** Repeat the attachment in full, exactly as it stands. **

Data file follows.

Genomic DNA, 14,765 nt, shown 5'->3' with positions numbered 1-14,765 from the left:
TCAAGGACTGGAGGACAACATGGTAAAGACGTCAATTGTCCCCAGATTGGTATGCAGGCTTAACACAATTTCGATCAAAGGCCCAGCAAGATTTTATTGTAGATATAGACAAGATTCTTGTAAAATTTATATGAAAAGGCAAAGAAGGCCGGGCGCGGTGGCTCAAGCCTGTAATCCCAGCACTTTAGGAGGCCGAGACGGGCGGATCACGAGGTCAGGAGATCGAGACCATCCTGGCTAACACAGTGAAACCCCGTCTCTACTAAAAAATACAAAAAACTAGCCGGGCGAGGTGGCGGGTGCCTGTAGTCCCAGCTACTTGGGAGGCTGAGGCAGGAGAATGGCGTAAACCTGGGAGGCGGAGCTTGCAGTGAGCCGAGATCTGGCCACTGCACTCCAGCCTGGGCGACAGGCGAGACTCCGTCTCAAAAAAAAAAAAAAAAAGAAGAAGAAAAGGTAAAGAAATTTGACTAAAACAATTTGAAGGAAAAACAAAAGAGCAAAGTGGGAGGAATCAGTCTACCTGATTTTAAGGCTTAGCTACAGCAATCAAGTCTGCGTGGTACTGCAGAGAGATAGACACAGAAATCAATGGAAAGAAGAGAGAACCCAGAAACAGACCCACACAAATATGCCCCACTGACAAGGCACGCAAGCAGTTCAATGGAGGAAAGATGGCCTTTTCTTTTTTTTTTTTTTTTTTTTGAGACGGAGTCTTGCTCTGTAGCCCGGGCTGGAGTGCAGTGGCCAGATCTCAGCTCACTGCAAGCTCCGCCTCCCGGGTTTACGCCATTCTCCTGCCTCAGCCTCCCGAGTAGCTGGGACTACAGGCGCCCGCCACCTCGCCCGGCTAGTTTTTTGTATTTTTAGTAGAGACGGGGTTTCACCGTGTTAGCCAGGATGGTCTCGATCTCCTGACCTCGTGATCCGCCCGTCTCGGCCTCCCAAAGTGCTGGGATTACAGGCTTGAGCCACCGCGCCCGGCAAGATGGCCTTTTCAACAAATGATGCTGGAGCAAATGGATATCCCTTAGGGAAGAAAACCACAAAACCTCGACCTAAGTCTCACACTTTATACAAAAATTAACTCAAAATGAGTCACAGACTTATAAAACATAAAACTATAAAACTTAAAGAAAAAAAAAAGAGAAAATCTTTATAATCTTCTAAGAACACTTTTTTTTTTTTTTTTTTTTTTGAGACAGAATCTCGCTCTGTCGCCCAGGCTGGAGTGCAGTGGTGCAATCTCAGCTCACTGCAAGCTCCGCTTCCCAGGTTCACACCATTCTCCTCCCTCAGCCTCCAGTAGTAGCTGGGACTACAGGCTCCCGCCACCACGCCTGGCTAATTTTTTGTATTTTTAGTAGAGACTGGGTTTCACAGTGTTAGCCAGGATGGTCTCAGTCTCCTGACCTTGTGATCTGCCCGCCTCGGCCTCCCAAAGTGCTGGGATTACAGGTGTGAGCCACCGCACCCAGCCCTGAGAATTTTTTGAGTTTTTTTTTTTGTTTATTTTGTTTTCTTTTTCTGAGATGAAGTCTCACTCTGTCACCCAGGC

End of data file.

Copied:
Genomic DNA, 14,765 nt, shown 5'->3' with positions numbered 1-14,765 from the left:
TCAAGGACTGGAGGACAACATGGTAAAGACGTCAATTGTCCCCAGATTGGTATGCAGGCTTAACACAATTTCGATCAAAGGCCCAGCAAGATTTTATTGTAGATATAGACAAGATTCTTGTAAAATTTATATGAAAAGGCAAAGAAGGCCGGGCGCGGTGGCTCAAGCCTGTAATCCCAGCACTTTAGGAGGCCGAGACGGGCGGATCACGAGGTCAGGAGATCGAGACCATCCTGGCTAACACAGTGAAACCCCGTCTCTACTAAAAAATACAAAAAACTAGCCGGGCGAGGTGGCGGGTGCCTGTAGTCCCAGCTACTTGGGAGGCTGAGGCAGGAGAATGGCGTAAACCTGGGAGGCGGAGCTTGCAGTGAGCCGAGATCTGGCCACTGCACTCCAGCCTGGGCGACAGGCGAGACTCCGTCTCAAAAAAAAAAAAAAAAAGAAGAAGAAAAGGTAAAGAAATTTGACTAAAACAATTTGAAGGAAAAACAAAAGAGCAAAGTGGGAGGAATCAGTCTACCTGATTTTAAGGCTTAGCTACAGCAATCAAGTCTGCGTGGTACTGCAGAGAGATAGACACAGAAATCAATGGAAAGAAGAGAGAACCCAGAAACAGACCCACACAAATATGCCCCACTGACAAGGCACGCAAGCAGTTCAATGGAGGAAAGATGGCCTTTTCTTTTTTTTTTTTTTTTTTTTGAGACGGAGTCTTGCTCTGTAGCCCGGGCTGGAGTGCAGTGGCCAGATCTCAGCTCACTGCAAGCTCCGCCTCCCGGGTTTACGCCATTCTCCTGCCTCAGCCTCCCGAGTAGCTGGGACTACAGGCGCCCGCCACCTCGCCCGGCTAGTTTTTTGTATTTTTAGTAGAGACGGGGTTTCACCGTGTTAGCCAGGATGGTCTCGATCTCCTGACCTCGTGATCCGCCCGTCTCGGCCTCCCAAAGTGCTGGGATTACAGGCTTGAGCCACCGCGCCCGGCAAGATGGCCTTTTCAACAAATGATGCTGGAGCAAATGGATATCCCTTAGGGAAGAAAACCACAAAACCTCGACCTAAGTCTCACACTTTATACAAAAATTAACTCAAAATGAGTCACAGACTTATAAAACATAAAACTATAAAACTTAAAGAAAAAAAAAAGAGAAAATCTTTATAATCTTCTAAGAACACTTTTTTTTTTTTTTTTTTTTTTGAGACAGAATCTCGCTCTGTCGCCCAGGCTGGAGTGCAGTGGTGCAATCTCAGCTCACTGCAAGCTCCGCTTCCCAGGTTCACACCATTCTCCTCCCTCAGCCTCCAGTAGTAGCTGGGACTACAGGCTCCCGCCACCACGCCTGGCTAATTTTTTGTATTTTTAGTAGAGACTGGGTTTCACAGTGTTAGCCAGGATGGTCTCAGTCTCCTGACCTTGTGATCTGCCCGCCTCGGCCTCCCAAAGTGCTGGGATTACAGGTGTGAGCCACCGCACCCAGCCCTGAGAATTTTTTGAGTTTTTTTTTTTGTTTATTTTGTTTTCTTTTTCTGAGATGAAGTCTCACTCTGTCACCCAGGC